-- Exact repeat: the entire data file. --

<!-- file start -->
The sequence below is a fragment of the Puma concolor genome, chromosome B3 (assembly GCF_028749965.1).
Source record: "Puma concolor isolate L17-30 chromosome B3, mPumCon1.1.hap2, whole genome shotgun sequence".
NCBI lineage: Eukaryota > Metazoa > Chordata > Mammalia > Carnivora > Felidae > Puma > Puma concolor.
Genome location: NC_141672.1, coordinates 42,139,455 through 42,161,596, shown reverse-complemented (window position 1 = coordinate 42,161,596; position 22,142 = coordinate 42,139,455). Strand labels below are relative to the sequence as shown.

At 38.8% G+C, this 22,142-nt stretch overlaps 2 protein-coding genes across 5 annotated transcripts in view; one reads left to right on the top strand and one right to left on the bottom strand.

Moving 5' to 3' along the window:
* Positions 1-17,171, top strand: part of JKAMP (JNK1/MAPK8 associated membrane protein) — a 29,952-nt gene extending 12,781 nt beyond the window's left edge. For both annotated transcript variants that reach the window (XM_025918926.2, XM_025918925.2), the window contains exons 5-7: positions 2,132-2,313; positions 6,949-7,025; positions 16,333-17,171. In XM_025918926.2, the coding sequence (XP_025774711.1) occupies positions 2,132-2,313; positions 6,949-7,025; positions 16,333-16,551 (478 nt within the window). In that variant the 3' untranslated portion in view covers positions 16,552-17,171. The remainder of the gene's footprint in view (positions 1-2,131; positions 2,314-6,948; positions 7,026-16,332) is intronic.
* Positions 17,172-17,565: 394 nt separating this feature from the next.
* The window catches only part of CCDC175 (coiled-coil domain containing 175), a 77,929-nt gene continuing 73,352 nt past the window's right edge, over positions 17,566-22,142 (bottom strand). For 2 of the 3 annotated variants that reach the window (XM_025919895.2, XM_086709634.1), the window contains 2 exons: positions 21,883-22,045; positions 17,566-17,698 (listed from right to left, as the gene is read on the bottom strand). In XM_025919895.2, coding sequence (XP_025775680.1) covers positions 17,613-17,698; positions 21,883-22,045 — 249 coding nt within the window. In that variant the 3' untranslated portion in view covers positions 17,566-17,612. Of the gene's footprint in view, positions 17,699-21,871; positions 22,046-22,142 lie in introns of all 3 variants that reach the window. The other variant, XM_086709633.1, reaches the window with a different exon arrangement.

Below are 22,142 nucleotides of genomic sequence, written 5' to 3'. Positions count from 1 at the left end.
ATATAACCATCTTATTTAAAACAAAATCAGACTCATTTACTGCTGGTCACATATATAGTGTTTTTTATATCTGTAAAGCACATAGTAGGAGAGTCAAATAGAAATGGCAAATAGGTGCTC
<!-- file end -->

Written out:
The sequence below is a fragment of the Puma concolor genome, chromosome B3 (assembly GCF_028749965.1).
Source record: "Puma concolor isolate L17-30 chromosome B3, mPumCon1.1.hap2, whole genome shotgun sequence".
NCBI lineage: Eukaryota > Metazoa > Chordata > Mammalia > Carnivora > Felidae > Puma > Puma concolor.
Genome location: NC_141672.1, coordinates 42,139,455 through 42,161,596, shown reverse-complemented (window position 1 = coordinate 42,161,596; position 22,142 = coordinate 42,139,455). Strand labels below are relative to the sequence as shown.

At 38.8% G+C, this 22,142-nt stretch overlaps 2 protein-coding genes across 5 annotated transcripts in view; one reads left to right on the top strand and one right to left on the bottom strand.

Moving 5' to 3' along the window:
* Positions 1-17,171, top strand: part of JKAMP (JNK1/MAPK8 associated membrane protein) — a 29,952-nt gene extending 12,781 nt beyond the window's left edge. For both annotated transcript variants that reach the window (XM_025918926.2, XM_025918925.2), the window contains exons 5-7: positions 2,132-2,313; positions 6,949-7,025; positions 16,333-17,171. In XM_025918926.2, the coding sequence (XP_025774711.1) occupies positions 2,132-2,313; positions 6,949-7,025; positions 16,333-16,551 (478 nt within the window). In that variant the 3' untranslated portion in view covers positions 16,552-17,171. The remainder of the gene's footprint in view (positions 1-2,131; positions 2,314-6,948; positions 7,026-16,332) is intronic.
* Positions 17,172-17,565: 394 nt separating this feature from the next.
* The window catches only part of CCDC175 (coiled-coil domain containing 175), a 77,929-nt gene continuing 73,352 nt past the window's right edge, over positions 17,566-22,142 (bottom strand). For 2 of the 3 annotated variants that reach the window (XM_025919895.2, XM_086709634.1), the window contains 2 exons: positions 21,883-22,045; positions 17,566-17,698 (listed from right to left, as the gene is read on the bottom strand). In XM_025919895.2, coding sequence (XP_025775680.1) covers positions 17,613-17,698; positions 21,883-22,045 — 249 coding nt within the window. In that variant the 3' untranslated portion in view covers positions 17,566-17,612. Of the gene's footprint in view, positions 17,699-21,871; positions 22,046-22,142 lie in introns of all 3 variants that reach the window. The other variant, XM_086709633.1, reaches the window with a different exon arrangement.

Below are 22,142 nucleotides of genomic sequence, written 5' to 3'. Positions count from 1 at the left end.
ATATAACCATCTTATTTAAAACAAAATCAGACTCATTTACTGCTGGTCACATATATAGTGTTTTTTATATCTGTAAAGCACATAGTAGGAGAGTCAAATAGAAATGGCAAATAGGTGCTC